Sixteen years ago, Steven Levy wrote a book entitled Starting from Scratch: One Classroom Builds Its Own Curriculum. His insights into the classroom are outstanding.
But also outstanding was his dedication of the book to "the unknown teachers across our land who go to work every day, hardly noticed, rarely appreciated, dedicating their lives to our children, our future."
One day while visiting the Tomb of the Unknown Soldier, Levy imagined a similar monument dedicated to the unknown teacher and inscribed with the words of Frederick Douglass to Harriet Tubman (with the word children substituted for bondmen and women).
You ask for what you do not need when you call on me for a word of commendation. I need such words from you far more than you can need them from me...Most that I have done and suffered in the service of our cause has been in public, and I have received much encouragement every step of the way. You, on the other hand have labored in a private way. I have wrought in the day, you in the night. I have had the applause of the crowd and the satisfaction of being approved by the multitude, while the most that you have done has been witnessed by a few trembling [children], whose heartfelt "God bless you" has been your only reward. The midnight sky and the silent stars have been the witnesses of your devotion and your heroism.So, Levy said, he dedicated his book to the "unknown teachers who guide and inspire children on their way toward freedom. Let it give witnessing eyes to the midnight sky and applauding hands to the silent stars."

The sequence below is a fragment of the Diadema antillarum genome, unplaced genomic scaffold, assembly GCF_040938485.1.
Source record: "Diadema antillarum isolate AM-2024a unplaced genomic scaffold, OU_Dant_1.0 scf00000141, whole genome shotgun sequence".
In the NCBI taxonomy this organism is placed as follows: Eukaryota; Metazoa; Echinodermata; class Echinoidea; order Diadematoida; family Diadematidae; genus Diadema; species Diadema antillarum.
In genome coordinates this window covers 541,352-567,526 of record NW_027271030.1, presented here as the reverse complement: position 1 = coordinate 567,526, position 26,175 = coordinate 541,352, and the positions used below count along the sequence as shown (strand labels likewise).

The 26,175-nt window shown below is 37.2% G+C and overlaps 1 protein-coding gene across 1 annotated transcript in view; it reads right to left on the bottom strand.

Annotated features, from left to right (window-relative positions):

What more beautiful words could there be to honor those who labor behind the scenes--teachers, therapists, all those who have patiently joined us the last six years on the road to learning what we need to know. You have gone above and beyond your job requirements to see Wade and us as more than a label, more than a chromosomal deviation.
For this, and more, we thank you. God bless you, every one.
We are humbled by your gifts to our lives!